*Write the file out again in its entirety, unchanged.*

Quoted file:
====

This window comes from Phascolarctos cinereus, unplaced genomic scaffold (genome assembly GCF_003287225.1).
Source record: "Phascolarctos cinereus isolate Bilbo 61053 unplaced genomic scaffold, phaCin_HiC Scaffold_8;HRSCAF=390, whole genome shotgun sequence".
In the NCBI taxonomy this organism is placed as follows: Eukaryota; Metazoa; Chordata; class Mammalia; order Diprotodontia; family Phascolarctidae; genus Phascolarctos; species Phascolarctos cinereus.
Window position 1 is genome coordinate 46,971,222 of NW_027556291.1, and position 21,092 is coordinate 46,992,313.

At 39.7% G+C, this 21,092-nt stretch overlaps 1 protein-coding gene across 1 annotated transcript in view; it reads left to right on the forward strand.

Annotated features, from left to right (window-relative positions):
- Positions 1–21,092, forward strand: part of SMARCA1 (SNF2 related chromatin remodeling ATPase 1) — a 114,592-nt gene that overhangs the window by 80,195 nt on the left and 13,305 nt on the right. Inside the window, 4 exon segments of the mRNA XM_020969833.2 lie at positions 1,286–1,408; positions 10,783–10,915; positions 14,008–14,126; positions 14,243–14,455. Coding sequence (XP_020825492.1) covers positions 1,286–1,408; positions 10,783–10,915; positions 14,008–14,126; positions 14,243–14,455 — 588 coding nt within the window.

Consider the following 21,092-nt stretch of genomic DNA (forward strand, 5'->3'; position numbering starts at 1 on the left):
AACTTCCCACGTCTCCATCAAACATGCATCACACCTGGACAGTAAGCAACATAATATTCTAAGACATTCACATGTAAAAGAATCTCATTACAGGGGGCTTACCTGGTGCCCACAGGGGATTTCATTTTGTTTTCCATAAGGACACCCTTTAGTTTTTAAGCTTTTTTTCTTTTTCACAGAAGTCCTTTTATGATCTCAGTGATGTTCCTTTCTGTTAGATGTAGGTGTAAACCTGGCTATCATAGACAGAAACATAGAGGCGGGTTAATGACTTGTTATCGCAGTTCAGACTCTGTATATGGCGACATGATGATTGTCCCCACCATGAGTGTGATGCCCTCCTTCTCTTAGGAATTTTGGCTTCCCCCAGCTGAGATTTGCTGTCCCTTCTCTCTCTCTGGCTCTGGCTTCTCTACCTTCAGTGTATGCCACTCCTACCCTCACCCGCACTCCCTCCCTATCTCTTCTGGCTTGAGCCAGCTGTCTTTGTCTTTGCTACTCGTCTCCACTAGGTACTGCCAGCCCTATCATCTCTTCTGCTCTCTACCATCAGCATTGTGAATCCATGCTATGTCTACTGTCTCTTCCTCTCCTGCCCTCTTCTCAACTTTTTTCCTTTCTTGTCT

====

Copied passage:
This window comes from Phascolarctos cinereus, unplaced genomic scaffold (genome assembly GCF_003287225.1).
Source record: "Phascolarctos cinereus isolate Bilbo 61053 unplaced genomic scaffold, phaCin_HiC Scaffold_8;HRSCAF=390, whole genome shotgun sequence".
In the NCBI taxonomy this organism is placed as follows: Eukaryota; Metazoa; Chordata; class Mammalia; order Diprotodontia; family Phascolarctidae; genus Phascolarctos; species Phascolarctos cinereus.
Window position 1 is genome coordinate 46,971,222 of NW_027556291.1, and position 21,092 is coordinate 46,992,313.

At 39.7% G+C, this 21,092-nt stretch overlaps 1 protein-coding gene across 1 annotated transcript in view; it reads left to right on the forward strand.

Annotated features, from left to right (window-relative positions):
- Positions 1–21,092, forward strand: part of SMARCA1 (SNF2 related chromatin remodeling ATPase 1) — a 114,592-nt gene that overhangs the window by 80,195 nt on the left and 13,305 nt on the right. Inside the window, 4 exon segments of the mRNA XM_020969833.2 lie at positions 1,286–1,408; positions 10,783–10,915; positions 14,008–14,126; positions 14,243–14,455. Coding sequence (XP_020825492.1) covers positions 1,286–1,408; positions 10,783–10,915; positions 14,008–14,126; positions 14,243–14,455 — 588 coding nt within the window.

Consider the following 21,092-nt stretch of genomic DNA (forward strand, 5'->3'; position numbering starts at 1 on the left):
AACTTCCCACGTCTCCATCAAACATGCATCACACCTGGACAGTAAGCAACATAATATTCTAAGACATTCACATGTAAAAGAATCTCATTACAGGGGGCTTACCTGGTGCCCACAGGGGATTTCATTTTGTTTTCCATAAGGACACCCTTTAGTTTTTAAGCTTTTTTTCTTTTTCACAGAAGTCCTTTTATGATCTCAGTGATGTTCCTTTCTGTTAGATGTAGGTGTAAACCTGGCTATCATAGACAGAAACATAGAGGCGGGTTAATGACTTGTTATCGCAGTTCAGACTCTGTATATGGCGACATGATGATTGTCCCCACCATGAGTGTGATGCCCTCCTTCTCTTAGGAATTTTGGCTTCCCCCAGCTGAGATTTGCTGTCCCTTCTCTCTCTCTGGCTCTGGCTTCTCTACCTTCAGTGTATGCCACTCCTACCCTCACCCGCACTCCCTCCCTATCTCTTCTGGCTTGAGCCAGCTGTCTTTGTCTTTGCTACTCGTCTCCACTAGGTACTGCCAGCCCTATCATCTCTTCTGCTCTCTACCATCAGCATTGTGAATCCATGCTATGTCTACTGTCTCTTCCTCTCCTGCCCTCTTCTCAACTTTTTTCCTTTCTTGTCT